If your 401(k) is through your employer, you’ll also want to take full advantage of matching benefits, by regularly contributing as much as you possibly can, up to the IRS limit. (And if you happen to get a raise or a bonus, why not deposit that directly toward your retirement plan, instead of spending it? That way it will grow instead of disappear.)
6. Beware retirement fund fees
Unfortunately, hidden fees can undermine even the smartest retirement savings strategies, so make sure you read the fine print when it comes to selecting mutual fund investments and financial advisors. The good news is that the cost of investing in retirement plans has dropped considerably over the years, and fee disclosures are now legally mandated.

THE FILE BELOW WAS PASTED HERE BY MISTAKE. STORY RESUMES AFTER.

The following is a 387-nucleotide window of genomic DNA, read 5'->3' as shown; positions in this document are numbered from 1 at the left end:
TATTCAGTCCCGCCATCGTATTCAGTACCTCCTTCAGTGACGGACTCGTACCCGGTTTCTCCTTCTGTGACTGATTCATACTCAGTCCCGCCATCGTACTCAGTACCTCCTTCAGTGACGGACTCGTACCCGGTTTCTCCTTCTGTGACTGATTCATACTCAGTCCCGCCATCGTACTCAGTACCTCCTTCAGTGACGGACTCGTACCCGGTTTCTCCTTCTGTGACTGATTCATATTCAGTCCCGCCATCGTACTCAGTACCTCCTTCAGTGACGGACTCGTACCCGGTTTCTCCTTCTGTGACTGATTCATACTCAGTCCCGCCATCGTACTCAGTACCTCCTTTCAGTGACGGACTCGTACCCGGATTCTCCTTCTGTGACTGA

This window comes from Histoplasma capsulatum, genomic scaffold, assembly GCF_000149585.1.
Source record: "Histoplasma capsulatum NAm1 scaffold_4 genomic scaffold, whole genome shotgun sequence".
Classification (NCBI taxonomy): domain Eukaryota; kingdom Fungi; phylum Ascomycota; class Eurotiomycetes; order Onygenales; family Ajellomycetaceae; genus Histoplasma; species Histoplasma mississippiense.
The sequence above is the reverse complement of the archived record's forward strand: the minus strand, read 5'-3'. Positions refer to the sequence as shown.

Still, it’s worth paying close attention so that you won’t be surprised by expenses like one-off costs, distribution fees, check fees, ongoing yearly fees, and management fees. Also keep a close eye on “expense ratios,” which can be steep when calculated as a percentage of your total assets.
7. Consider an annuity
Annuities are a type of insurance that pay out a fixed sum every year, which can be a great way to provide yourself with consistent income during retirement. However, commissions charged by those who sell annuities can be prohibitively high, and fees for underwriting and management of the annuity itself can take a significant chunk out of potential returns.
While annuities can be particularly attractive to investors who don’t feel comfortable or care to manage their own investments, they also are vulnerable to stock market volatility, which makes them less certain than other retirement investment vehicles.
8. Stay on top of estate planning
Regardless of your net worth, it’s important to have an estate plan in place, so you can decide how you want your assets distributed in the event you die or become unable to make your own financial decisions.